White people are free to think whatever they want. They walk by homeless drug addicts on the street and feel no burden to deeply empathize with them. They're free to pursue happiness, success, and fulfillment. We, black people, must publicly pretend that we have all had a near-death experience with police. We're forced to live a lie. Living a lie compromises and inhibits freedom. It clouds the mind and provokes irrational thought and behavior.

It's a lack of freedom that separates white men from black men.

The left's focus on "white privilege" is a brilliant tactic to distract from and diminish the importance of freedom. According to progressives, privilege is the exclusive domain of American white men. In order to be truly equal, racial minorities, women, and the LGBTQ must have unfettered access to privilege.

If there is ever a reiteration of Martin Luther King Jr.'s historic March on Washington, Al Sharpton will shout, "Privileged at last, privileged at last, thank God almighty, we're privileged at last."

The truth is, however, that what separates white men from black men in 2021 is not privilege. It's an appreciation for freedom and an understanding of how best to use it. America's most valuable commodity is freedom. Black Americans spent more than 300 years fighting for it. We won it, in full, in the 1960s, when Dr. King's civil rights movement forced the erasure of state and federal laws that limited our God-given, constitutionally guaranteed inalienable rights.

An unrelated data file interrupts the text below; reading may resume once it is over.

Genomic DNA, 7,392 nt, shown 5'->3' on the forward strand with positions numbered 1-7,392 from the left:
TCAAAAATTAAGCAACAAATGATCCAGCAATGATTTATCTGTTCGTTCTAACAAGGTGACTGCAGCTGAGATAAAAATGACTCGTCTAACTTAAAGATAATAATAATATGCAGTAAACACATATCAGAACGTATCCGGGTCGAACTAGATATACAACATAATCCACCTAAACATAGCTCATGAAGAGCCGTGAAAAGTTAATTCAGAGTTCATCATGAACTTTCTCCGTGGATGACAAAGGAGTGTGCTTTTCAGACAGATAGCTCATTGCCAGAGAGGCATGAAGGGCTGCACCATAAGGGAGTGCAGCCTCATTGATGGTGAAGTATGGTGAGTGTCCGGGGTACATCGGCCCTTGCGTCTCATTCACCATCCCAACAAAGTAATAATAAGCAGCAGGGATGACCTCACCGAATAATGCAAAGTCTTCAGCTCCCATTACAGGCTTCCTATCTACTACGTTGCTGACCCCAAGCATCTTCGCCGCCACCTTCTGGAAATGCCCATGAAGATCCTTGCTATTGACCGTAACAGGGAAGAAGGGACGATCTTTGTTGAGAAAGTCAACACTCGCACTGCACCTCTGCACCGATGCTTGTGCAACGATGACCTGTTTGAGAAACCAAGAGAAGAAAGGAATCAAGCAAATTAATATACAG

God-fearing men of integrity won the long war. The left immediately pivoted to denigrating the victory and redefining America's greatest resource as privilege. Freedom is fool's gold. Real equality, fulfillment, and happiness can only be attained by those born into or granted privilege.

The seeds for the privilege rights movement were planted 60 years ago. The movement fully blossomed in the last decade. Privilege rights activists popped up all across social media. Shaun King, DeRay Mckesson, and the LGBTQ founders of Black Lives Matters rose to power. The left championed author Ta-Nehisi Coates as the Martin Luther King Jr. of the privilege rights movement. After wealth, fame, and Disney deals assassinated Coates' work ethic, Ibram X. Kendi bathed himself in the blood of Coates and assumed the role of Jesse Jackson for the PRM.

Colin Kaepernick grew an afro and cast himself as Huey Newton, leader of the Black Panther Party. LeBron James read the first paragraph of Malcolm X's book, learned to pronounce the word systemic, and styled himself as Muhammad Ali.

It seems like I'm mocking Kaepernick and James. I actually feel sorry for them. They've been lied to by corporate media. Many of the black sports journalists they befriend want black athletes to pretend to be more than athletes so that sports journalists can pretend to be more than they are.

Aaron Rodgers has the freedom to demonstrate self-awareness and be exactly what life has prepared him to be at age 37. He's a great quarterback. He's no one's dumb jock.